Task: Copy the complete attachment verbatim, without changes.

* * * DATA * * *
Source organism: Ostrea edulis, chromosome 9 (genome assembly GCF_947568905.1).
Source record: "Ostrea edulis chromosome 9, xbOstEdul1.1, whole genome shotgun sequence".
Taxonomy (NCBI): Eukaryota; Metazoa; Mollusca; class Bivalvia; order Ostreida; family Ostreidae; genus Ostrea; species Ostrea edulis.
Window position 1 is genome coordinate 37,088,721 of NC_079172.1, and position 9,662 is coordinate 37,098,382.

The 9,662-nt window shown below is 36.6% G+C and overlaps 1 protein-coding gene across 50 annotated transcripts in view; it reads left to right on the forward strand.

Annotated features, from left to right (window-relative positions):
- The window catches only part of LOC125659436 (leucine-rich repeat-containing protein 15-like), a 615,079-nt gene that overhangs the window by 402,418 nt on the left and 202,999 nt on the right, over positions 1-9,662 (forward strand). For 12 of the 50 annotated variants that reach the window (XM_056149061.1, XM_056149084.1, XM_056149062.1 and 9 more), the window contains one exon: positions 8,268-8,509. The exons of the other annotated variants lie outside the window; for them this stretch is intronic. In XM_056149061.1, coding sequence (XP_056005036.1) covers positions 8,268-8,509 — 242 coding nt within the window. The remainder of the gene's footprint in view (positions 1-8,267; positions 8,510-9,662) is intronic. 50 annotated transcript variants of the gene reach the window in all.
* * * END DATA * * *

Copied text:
Source organism: Ostrea edulis, chromosome 9 (genome assembly GCF_947568905.1).
Source record: "Ostrea edulis chromosome 9, xbOstEdul1.1, whole genome shotgun sequence".
Taxonomy (NCBI): Eukaryota; Metazoa; Mollusca; class Bivalvia; order Ostreida; family Ostreidae; genus Ostrea; species Ostrea edulis.
Window position 1 is genome coordinate 37,088,721 of NC_079172.1, and position 9,662 is coordinate 37,098,382.

The 9,662-nt window shown below is 36.6% G+C and overlaps 1 protein-coding gene across 50 annotated transcripts in view; it reads left to right on the forward strand.

Annotated features, from left to right (window-relative positions):
- The window catches only part of LOC125659436 (leucine-rich repeat-containing protein 15-like), a 615,079-nt gene that overhangs the window by 402,418 nt on the left and 202,999 nt on the right, over positions 1-9,662 (forward strand). For 12 of the 50 annotated variants that reach the window (XM_056149061.1, XM_056149084.1, XM_056149062.1 and 9 more), the window contains one exon: positions 8,268-8,509. The exons of the other annotated variants lie outside the window; for them this stretch is intronic. In XM_056149061.1, coding sequence (XP_056005036.1) covers positions 8,268-8,509 — 242 coding nt within the window. The remainder of the gene's footprint in view (positions 1-8,267; positions 8,510-9,662) is intronic. 50 annotated transcript variants of the gene reach the window in all.